The provider of the largest electric vehicle (EV) charging network in the US has set its sights on building Europe’s “most comprehensive” charging network, and has secured $82m of funding to help deliver on its ambitious goal.
ChargePoint announced yesterday that it has secured an initial $82m as part of a funding round led by auto giant Daimler and featuring existing investors BMW i Ventures, Linse Capital, Rho Capital Partners, and Braemar Energy Ventures. The company said the deal meant that it has raised more than $255m to date, and stressed that the $82m was “part of a larger multi-million dollar fundraise”.
Chargepoint operates more than 33,000 EV chargepoints across North America, providing domestic, business, and public charging infrastructure.
Pasquale Romano, CEO of ChargePoint, confirmed the latest funding round would be used to expand rapidly into the European market.
“The automobile industry is at an inflection point, with more vehicles coming onto the market offering highly advanced electric powertrains than any other time in the world’s history,” he said in a statement. “The significant investment by our lead investor Daimler and others not only underscores a collective commitment to e-mobility around the world, but lays the groundwork for Europe’s most comprehensive charging network.”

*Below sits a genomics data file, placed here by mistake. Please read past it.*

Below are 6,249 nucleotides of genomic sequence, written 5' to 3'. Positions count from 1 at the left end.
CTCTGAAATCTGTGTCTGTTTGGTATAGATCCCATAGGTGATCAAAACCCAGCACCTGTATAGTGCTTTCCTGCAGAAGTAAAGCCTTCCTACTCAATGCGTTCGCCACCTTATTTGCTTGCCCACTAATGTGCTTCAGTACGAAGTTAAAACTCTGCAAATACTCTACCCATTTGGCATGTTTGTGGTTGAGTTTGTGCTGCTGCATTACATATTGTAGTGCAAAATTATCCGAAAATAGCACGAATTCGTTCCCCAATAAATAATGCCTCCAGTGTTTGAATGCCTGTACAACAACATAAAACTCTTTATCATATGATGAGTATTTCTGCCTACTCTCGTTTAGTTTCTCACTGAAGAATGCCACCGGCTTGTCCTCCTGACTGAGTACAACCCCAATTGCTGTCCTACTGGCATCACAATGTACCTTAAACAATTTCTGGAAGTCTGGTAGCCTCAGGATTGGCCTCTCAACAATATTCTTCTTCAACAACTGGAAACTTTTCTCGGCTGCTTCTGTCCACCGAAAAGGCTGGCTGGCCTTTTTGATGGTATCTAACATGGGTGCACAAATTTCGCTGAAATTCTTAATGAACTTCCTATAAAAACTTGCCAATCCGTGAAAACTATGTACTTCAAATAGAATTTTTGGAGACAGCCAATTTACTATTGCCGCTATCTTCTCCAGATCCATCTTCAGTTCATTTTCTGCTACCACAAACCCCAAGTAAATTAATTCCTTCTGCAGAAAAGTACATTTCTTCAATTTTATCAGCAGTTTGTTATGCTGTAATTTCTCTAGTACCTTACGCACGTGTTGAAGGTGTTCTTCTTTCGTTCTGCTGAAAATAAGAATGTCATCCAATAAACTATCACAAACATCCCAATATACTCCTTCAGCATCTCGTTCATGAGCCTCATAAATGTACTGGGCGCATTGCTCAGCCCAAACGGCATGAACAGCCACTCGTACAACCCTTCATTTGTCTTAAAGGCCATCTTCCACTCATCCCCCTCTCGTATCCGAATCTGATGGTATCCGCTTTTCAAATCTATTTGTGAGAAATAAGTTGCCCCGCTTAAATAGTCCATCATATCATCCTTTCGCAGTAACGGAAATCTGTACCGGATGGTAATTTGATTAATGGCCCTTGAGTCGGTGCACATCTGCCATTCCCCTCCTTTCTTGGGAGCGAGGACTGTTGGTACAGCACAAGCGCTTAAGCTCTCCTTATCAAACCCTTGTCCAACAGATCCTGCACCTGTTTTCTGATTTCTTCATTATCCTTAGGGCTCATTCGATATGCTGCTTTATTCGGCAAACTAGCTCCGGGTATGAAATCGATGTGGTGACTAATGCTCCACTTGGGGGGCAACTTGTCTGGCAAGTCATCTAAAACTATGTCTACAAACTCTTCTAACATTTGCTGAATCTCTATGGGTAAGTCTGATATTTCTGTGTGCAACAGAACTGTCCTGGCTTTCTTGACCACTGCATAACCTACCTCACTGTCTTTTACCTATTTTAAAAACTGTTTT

The deal also sees Daimler AG executive Axel Harries take a place on ChargePoint’s board. Harries heads up Daimler’s new Connected, Autonomous, Sharing & Services, and Electric Drive (CASE) division and is tasked with developing the auto giant’s new EV brand, EQ.
He said the new investment was in line with the company’s long term strategic goals. “While pursuing the systematic expansion of our CASE ecosystem based on our new product brand EQ, we also remain open and ready for partnerships and cooperation at the highest level,” he said. “ChargePoint is a company of experts in the field of electric mobility charging solutions with a great deal of know-how in both hardware and software. Together we will be able to significantly expand the product portfolio in the area of intelligent charging solutions and provide the customer with an all-embracing premium offer for electric mobility.”
ChargePoint said its move into Europe would help tackle a “fragmented market” characterised by “dozens of providers of EV charging hardware, software and driver networks… [that] all work differently and often require drivers to sign up for separate accounts”.
However, the US firm is likely to face intense competition. A host of companies already operate expanding charging networks across much of Europe and there are already a number of cross-industry initiatives underway to improve compatibility between different networks.
In related news, UK-based charge point provider POD Point announced this week that it has reached its fund-raising target for its latest public criwd-funding round pulling in over £1.5m through Crowdcube.
The company said the crowdfund, as part of a larger £9m round with Draper Esprit and Barclays Bank, will be “instrumental in helping us accelerate the rollout of electric vehicle charging infrastructure in the UK and Europe”.